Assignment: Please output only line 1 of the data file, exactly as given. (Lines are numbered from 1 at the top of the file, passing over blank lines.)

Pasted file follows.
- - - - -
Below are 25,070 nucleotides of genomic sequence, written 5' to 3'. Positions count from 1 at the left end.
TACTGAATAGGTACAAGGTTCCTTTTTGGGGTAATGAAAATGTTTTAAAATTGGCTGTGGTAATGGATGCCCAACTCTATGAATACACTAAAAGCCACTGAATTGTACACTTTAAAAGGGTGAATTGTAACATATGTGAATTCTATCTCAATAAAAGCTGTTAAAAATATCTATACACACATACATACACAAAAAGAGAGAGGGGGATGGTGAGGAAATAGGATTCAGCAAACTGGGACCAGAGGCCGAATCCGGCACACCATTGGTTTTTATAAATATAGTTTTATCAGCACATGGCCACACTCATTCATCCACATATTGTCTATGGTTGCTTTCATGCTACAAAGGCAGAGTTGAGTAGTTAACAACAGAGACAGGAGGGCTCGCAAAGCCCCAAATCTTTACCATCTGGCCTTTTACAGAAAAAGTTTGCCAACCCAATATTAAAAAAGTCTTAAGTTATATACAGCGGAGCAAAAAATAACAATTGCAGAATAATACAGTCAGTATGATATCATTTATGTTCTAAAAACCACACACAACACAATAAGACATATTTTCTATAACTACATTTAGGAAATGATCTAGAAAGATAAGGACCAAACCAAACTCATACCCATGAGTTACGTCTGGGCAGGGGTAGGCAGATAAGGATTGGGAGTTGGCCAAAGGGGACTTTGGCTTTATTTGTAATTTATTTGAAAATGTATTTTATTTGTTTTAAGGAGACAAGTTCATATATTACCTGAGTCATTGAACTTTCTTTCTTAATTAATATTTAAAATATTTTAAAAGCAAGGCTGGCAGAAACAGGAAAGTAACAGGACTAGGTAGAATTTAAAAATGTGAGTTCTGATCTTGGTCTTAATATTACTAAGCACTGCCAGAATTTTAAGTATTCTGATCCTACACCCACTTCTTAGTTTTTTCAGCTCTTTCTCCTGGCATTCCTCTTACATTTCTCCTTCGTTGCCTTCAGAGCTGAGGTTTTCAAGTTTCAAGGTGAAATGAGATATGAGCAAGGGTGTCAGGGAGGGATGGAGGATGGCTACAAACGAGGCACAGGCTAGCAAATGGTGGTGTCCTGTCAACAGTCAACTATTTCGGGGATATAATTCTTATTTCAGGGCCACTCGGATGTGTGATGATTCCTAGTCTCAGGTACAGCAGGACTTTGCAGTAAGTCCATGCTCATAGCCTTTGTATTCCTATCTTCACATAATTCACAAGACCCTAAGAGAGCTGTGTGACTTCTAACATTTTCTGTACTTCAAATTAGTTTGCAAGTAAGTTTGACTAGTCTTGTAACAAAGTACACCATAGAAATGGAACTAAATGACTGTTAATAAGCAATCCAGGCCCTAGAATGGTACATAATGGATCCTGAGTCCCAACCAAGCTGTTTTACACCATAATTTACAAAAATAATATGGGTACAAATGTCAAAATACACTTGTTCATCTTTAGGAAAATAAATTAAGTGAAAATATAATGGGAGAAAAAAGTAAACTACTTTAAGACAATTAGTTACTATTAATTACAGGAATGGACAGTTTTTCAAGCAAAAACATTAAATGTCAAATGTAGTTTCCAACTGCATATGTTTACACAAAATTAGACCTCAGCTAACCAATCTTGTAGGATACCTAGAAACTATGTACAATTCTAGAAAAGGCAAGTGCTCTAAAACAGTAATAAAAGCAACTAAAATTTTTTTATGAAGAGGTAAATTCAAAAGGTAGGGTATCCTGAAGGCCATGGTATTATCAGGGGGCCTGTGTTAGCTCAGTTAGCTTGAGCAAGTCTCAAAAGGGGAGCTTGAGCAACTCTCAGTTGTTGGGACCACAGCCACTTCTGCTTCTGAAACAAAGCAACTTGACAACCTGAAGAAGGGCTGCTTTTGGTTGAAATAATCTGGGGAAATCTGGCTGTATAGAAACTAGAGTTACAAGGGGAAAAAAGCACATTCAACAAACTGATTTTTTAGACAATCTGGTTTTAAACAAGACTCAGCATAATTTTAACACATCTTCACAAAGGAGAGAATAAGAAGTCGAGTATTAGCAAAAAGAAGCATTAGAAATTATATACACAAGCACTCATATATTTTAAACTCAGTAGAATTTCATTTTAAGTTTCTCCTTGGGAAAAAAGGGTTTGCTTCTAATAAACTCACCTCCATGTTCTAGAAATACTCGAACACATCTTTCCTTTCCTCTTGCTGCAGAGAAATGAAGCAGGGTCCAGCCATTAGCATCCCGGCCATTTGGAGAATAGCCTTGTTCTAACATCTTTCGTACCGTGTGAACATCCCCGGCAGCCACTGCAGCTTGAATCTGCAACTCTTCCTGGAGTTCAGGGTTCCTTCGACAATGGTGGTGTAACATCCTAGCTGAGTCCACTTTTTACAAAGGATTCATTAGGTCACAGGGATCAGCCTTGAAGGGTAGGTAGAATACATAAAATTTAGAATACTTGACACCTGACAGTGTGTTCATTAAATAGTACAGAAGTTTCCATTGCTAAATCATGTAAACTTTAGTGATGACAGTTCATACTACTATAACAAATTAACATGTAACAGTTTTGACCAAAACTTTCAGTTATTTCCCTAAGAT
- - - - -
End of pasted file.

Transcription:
Below are 25,070 nucleotides of genomic sequence, written 5' to 3'. Positions count from 1 at the left end.